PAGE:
counting, one for the base frequency and one for the "change state" frequency. Anything not within
either of those ranges is discarded.
I'm not sure how close I am to that last statement, but it is how I would do it (if I knew enough to
do it ). As I said, just a layman here with my take looking at only the graphic. Comments???
CeaSaR
And you also would still need a frequency locked reference signal to compare it to in order to know
which part of the signal is 180 degrees and which is 0 degrees. The "aberrations" are there just to
tell the decoder when to switch states. Also, you need a counter of some type to determine how
many of one state is present in the current phase. Reference the article to see that they show a
binary data of 100101, where the 00 is shown as twice as many cycles as either a standard 1 or 0.
As for how they can get the modulation index so low, perhaps they are using a form of frequency
counting, one for the base frequency and one for the "change state" frequency. Anything not within
either of those ranges is discarded.
I'm not sure how close I am to that last statement, but it is how I would do it (if I knew enough to
do it ). As I said, just a layman here with my take looking at only the graphic. Comments???
CeaSaR
Hey, what do I know?
Re: Transmitter Modulators
Hi again,
Robert:
How are you defining modulation index here?
It seems to me that the maximum deviation for a phase modulation is 180 degrees, and apparently they use that for a '0' and 0 degrees for a '1' (or vice versa).
In my last post i should have created a third plot drawing, where the second drawing was superimposed over the first drawing to show what happens to the sharp points in the first drawing when the signal is passed through a low pass filter. Note that the points in the first drawing go to zero, but in the second drawing (low pass filtered) the points only make it down to within 0.3v of zero, which is about 25 to 30 percent difference. That's significant although how significant it is might also depend on the demodulation scheme.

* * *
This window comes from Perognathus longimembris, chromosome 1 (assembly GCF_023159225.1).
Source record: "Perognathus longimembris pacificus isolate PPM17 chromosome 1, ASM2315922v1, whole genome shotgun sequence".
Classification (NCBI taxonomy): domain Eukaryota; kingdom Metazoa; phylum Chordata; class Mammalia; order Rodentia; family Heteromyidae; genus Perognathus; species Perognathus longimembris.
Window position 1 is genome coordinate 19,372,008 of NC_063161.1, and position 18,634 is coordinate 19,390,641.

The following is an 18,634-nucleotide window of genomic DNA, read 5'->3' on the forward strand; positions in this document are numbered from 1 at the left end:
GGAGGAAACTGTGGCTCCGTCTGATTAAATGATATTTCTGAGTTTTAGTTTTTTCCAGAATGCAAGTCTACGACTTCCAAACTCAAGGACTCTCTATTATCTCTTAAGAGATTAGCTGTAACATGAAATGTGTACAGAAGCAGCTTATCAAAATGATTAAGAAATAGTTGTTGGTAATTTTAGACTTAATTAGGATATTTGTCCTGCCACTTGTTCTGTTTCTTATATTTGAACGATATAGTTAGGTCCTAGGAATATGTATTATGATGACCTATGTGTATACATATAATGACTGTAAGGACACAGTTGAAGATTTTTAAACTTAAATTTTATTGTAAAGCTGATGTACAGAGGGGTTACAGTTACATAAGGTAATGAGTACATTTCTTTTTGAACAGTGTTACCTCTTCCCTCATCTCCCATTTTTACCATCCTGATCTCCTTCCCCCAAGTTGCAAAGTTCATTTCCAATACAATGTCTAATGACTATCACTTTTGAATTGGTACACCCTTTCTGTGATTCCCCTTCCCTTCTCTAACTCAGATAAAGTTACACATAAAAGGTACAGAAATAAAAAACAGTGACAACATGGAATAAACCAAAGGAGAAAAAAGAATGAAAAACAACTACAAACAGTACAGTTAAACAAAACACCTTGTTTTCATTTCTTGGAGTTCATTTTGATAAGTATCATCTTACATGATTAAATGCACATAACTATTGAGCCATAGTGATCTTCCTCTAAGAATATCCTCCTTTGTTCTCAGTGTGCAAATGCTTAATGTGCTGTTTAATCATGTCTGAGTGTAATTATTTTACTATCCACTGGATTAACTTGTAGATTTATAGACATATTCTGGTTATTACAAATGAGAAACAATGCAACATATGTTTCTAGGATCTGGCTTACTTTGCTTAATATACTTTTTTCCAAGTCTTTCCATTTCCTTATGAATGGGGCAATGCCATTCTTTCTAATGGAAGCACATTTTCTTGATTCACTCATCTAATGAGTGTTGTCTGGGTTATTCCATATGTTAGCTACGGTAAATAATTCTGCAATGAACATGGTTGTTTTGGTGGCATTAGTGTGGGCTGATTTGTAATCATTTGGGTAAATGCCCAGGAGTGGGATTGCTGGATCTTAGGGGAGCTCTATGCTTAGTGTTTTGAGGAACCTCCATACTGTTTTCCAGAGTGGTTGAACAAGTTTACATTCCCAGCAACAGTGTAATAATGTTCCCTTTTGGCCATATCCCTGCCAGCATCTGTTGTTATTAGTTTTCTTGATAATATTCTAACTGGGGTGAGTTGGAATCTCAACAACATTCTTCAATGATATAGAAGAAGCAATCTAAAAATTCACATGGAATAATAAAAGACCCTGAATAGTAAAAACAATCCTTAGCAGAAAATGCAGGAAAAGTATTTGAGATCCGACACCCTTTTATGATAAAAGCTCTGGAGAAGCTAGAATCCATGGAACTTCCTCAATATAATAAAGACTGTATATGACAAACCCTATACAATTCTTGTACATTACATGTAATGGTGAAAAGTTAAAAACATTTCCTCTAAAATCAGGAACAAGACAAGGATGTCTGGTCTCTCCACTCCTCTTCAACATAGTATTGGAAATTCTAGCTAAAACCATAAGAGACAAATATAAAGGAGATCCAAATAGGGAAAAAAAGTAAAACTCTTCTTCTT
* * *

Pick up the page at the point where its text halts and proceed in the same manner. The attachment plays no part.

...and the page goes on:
Here's another view...
If the normalized carrier is:
Vc=sin(wt)
then the phase modulated signal is:
Vs=sin(wt+m(t))
where m(t) is the message signal. Since the message signal can be just about any signal, i would expect this to show up in Vs. If m(t) is sinusoidal, i would expect a smooth transition between phase changes, but if it is abrupt that would cause switching transients which have lots of harmonic content.
A linear amplifier would simply amplify all of the harmonics without change. A non linear would create new harmonics, while a switcher would introduce more high order components (without filtering). What they might be implying is that the harmonics in the signal are important.
Robert:
How are you defining modulation index here?
It seems to me that the maximum deviation for a phase modulation is 180 degrees, and apparently they use that for a '0' and 0 degrees for a '1' (or vice versa).
In my last post i should have created a third plot drawing, where the second drawing was superimposed over the first drawing to show what happens to the sharp points in the first drawing when the signal is passed through a low pass filter. Note that the points in the first drawing go to zero, but in the second drawing (low pass filtered) the points only make it down to within 0.3v of zero, which is about 25 to 30 percent difference. That's significant although how significant it is might also depend on the demodulation scheme.
Here's another view...
If the normalized carrier is:
Vc=sin(wt)
then the phase modulated signal is:
Vs=sin(wt+m(t))
where m(t) is the message signal. Since the message signal can be just about any signal, i would expect this to show up in Vs. If m(t) is sinusoidal, i would expect a smooth transition between phase changes, but if it is abrupt that would cause switching transients which have lots of harmonic content.
A linear amplifier would simply amplify all of the harmonics without change. A non linear would create new harmonics, while a switcher would introduce more high order components (without filtering). What they might be implying is that the harmonics in the signal are important.
LEDs vs Bulbs, LEDs are winning.